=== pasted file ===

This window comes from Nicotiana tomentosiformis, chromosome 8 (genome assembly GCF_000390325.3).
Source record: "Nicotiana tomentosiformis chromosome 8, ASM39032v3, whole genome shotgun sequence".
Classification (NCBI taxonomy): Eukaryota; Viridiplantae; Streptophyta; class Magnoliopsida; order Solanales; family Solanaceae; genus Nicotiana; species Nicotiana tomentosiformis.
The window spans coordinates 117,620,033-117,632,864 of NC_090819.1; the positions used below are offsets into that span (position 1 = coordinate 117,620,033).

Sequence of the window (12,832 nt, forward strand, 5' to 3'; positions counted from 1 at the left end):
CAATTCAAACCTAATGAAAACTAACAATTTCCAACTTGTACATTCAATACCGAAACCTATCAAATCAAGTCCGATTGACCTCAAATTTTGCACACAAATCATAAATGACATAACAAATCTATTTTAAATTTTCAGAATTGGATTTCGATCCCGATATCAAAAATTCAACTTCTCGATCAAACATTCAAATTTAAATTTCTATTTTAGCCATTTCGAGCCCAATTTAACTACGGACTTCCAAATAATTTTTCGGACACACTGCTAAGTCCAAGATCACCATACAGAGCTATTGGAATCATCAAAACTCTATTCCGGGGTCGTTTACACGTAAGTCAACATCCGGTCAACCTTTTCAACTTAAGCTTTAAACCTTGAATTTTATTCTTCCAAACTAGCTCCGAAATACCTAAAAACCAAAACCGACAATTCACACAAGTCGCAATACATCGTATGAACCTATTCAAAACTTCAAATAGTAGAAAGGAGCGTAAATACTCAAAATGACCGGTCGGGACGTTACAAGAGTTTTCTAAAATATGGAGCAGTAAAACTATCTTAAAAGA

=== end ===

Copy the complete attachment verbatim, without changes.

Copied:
This window comes from Nicotiana tomentosiformis, chromosome 8 (genome assembly GCF_000390325.3).
Source record: "Nicotiana tomentosiformis chromosome 8, ASM39032v3, whole genome shotgun sequence".
Classification (NCBI taxonomy): Eukaryota; Viridiplantae; Streptophyta; class Magnoliopsida; order Solanales; family Solanaceae; genus Nicotiana; species Nicotiana tomentosiformis.
The window spans coordinates 117,620,033-117,632,864 of NC_090819.1; the positions used below are offsets into that span (position 1 = coordinate 117,620,033).

Sequence of the window (12,832 nt, forward strand, 5' to 3'; positions counted from 1 at the left end):
CAATTCAAACCTAATGAAAACTAACAATTTCCAACTTGTACATTCAATACCGAAACCTATCAAATCAAGTCCGATTGACCTCAAATTTTGCACACAAATCATAAATGACATAACAAATCTATTTTAAATTTTCAGAATTGGATTTCGATCCCGATATCAAAAATTCAACTTCTCGATCAAACATTCAAATTTAAATTTCTATTTTAGCCATTTCGAGCCCAATTTAACTACGGACTTCCAAATAATTTTTCGGACACACTGCTAAGTCCAAGATCACCATACAGAGCTATTGGAATCATCAAAACTCTATTCCGGGGTCGTTTACACGTAAGTCAACATCCGGTCAACCTTTTCAACTTAAGCTTTAAACCTTGAATTTTATTCTTCCAAACTAGCTCCGAAATACCTAAAAACCAAAACCGACAATTCACACAAGTCGCAATACATCGTATGAACCTATTCAAAACTTCAAATAGTAGAAAGGAGCGTAAATACTCAAAATGACCGGTCGGGACGTTACAAGAGTTTTCTAAAATATGGAGCAGTAAAACTATCTTAAAAGA